But then I thought, “Don’t be an idiot!!!!”
So I worked my bum off again and sent the revised manuscript off on June 30. One month later, more than seven months after that first submission, Deborah offered publication.
And then the editing process started!
What a fantastic sale story, Cathryn. Do you write every day?
The short answer is, bar weekends, yes. I’ve always treated my writing as a business that’s open Monday to Friday. I sit down at the computer sometime between 6-30 and 7am and work through until approximately 3pm at which time I wander out for a couple of hour’s walk (I find walking fantastic for plotting and sorting out characterisations etc), a bike ride or, if I’m really lucky, golf. Anything that takes me out of the house and away from the computer.
Do you give yourself daily/weekly goals?
Sometimes but not often. My goals are more of the “just finish the book” type. I do, however, really enjoy writers’ groups where you post your daily totals. I find them an excellent motivator. The Romance Writers of New Zealand run a great loop called Book In 50 Days and even though my goal isn’t to write a book in that time period, I love posting my total to it. It’s a wonderfully supportive group.
LOL, yes I constantly tell myself to just finish the book! So would you call yourself a panster or plotter?
Umm....sometimes a panster, sometimes a plotter.
The first 4 or so books I wrote I pansted, although I did have a solid idea of what the stories were about, where they were going, and the main characters. I simply started with the idea in my head and sat down and wrote.
But then I tried plotting, and did that for the next two single titles. Ritual Passion I completely pansted, same as the manuscript I’ve just handed in to my editor. With my current work in progress, Pureheart, I’ve had to plot because it’s a complicated fantasy. And I’ve already plotted my next project, although only quite broadly.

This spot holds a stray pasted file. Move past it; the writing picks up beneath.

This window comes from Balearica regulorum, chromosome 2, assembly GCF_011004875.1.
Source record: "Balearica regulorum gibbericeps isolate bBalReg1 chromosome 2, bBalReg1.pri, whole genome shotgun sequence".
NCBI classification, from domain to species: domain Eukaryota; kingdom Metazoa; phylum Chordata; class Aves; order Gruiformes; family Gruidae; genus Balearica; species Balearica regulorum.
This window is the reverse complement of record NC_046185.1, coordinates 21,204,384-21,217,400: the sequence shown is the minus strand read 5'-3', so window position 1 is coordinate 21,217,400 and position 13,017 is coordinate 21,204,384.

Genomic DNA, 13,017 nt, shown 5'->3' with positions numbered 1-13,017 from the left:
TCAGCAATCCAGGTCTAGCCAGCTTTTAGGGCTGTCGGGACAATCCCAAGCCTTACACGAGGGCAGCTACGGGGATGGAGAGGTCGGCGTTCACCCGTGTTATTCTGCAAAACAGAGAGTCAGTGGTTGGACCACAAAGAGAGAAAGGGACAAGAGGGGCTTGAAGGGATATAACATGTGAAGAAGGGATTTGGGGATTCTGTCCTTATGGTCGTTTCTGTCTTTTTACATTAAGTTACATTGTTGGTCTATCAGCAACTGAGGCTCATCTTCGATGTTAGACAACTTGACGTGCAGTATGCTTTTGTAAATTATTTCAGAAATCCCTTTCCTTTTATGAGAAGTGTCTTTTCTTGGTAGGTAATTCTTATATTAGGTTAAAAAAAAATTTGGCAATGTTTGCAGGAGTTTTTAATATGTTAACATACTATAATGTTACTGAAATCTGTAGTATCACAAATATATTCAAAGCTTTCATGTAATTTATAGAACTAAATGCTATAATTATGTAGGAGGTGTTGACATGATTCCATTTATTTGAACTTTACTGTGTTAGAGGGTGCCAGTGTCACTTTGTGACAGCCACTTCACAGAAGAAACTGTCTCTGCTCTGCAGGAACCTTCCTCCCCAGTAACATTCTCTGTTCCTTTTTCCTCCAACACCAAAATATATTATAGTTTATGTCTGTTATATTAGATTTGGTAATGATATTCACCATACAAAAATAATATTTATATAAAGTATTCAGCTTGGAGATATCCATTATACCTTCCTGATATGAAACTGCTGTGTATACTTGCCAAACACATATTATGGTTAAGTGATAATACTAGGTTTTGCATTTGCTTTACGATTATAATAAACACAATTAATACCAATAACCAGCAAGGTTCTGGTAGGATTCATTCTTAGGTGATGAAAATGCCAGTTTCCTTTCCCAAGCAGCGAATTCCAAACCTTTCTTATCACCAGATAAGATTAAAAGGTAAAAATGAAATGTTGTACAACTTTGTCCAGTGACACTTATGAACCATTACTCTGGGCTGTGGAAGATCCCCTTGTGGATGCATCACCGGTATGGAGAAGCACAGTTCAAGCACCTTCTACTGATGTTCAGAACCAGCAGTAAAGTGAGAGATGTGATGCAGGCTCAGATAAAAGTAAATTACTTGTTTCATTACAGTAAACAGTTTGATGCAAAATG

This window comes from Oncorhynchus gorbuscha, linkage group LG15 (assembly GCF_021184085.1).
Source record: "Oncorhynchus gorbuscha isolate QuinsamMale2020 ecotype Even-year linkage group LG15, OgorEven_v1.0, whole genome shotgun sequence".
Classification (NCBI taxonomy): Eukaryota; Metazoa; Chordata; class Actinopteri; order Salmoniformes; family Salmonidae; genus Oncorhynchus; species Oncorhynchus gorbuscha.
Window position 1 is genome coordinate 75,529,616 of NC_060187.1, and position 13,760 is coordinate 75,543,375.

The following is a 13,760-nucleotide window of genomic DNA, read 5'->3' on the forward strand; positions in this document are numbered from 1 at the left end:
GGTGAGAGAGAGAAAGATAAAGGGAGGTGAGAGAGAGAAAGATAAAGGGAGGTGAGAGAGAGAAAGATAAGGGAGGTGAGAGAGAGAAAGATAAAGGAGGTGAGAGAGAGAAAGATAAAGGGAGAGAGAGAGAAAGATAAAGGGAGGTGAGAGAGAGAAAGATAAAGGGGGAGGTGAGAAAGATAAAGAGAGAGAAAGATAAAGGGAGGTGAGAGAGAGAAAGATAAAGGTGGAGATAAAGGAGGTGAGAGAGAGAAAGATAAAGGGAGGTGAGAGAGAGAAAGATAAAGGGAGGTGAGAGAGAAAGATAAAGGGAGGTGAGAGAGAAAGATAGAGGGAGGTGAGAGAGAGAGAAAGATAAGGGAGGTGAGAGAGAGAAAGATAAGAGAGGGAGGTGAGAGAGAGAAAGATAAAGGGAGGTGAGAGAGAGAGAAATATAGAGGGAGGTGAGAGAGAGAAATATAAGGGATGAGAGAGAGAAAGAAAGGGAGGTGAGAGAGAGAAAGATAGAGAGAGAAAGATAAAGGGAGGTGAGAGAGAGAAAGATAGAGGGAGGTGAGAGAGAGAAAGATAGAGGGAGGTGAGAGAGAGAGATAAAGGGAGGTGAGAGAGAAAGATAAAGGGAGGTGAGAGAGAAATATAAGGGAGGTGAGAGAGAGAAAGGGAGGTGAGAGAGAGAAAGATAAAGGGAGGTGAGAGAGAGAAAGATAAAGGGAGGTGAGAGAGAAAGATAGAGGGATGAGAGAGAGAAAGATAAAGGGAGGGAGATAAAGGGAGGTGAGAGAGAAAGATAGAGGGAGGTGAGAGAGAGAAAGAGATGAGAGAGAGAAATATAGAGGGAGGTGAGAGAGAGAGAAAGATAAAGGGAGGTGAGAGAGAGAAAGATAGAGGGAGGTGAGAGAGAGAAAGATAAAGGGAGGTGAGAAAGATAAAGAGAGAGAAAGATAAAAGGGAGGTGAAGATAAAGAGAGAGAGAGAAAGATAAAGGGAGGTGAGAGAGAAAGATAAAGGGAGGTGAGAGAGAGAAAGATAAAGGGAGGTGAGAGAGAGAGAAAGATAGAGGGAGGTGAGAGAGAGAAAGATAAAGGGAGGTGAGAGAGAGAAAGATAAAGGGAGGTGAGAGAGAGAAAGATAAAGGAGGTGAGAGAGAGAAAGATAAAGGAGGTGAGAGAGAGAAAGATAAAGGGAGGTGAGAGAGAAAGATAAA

I prefer pansting because it’s exciting. You never know where your characters will lead you, which means if you want to discover what happens next, you have to keep writing!
Yes, that's what I love about pansting, although sometimes it would be good to know what was supposed to happen next! What keeps you motivated when the writing gets tough?
As I said, I adore writers’ groups like the RWNZ's Book In 50 Days and, of course, I have my brilliant critique partners, but mostly I rely on sheer determination. Plus I loathe not finishing things. Half done projects, whether it’s housework, crossword puzzles or anything, make me twitchy. I’m disturbingly anal like that.
I'm with you on hating to leave things half finished. Except the housework, I don't mind about that!! Is there any advice or light bulb moment you'd like to share about getting/being published?
Find yourself some good critique partners. That's an absolute must, in my opinion.
Never give up. Believe in yourself and your writing. And never be afraid to try something new. Who knows where it could lead!
Great advice. Do you have critique partners (CPs)? If so can you tell us how you met up and your process?
I have some wonderful and extremely talented ladies as CP’s. Our initial group was formed three years ago after we hooked up on the Romance Writers of Australia loop. We all write in different genres and with different styles so we receive an excellent cross-section of opinions.
At the start, we all sent out one chapter a month for critique and did line edits on those. That didn’t quite work out, so now we send out 3 chapters or around 50 pages and rather than line edits we look at big picture type stuff – plots, characterisations, motivations etc.
Sadly, a couple of the original members have left but we still keep in touch to share triumphs and tribulations. Earlier this year we welcomed a new member and we’re on the hunt for one or two more.
Check out the trailer!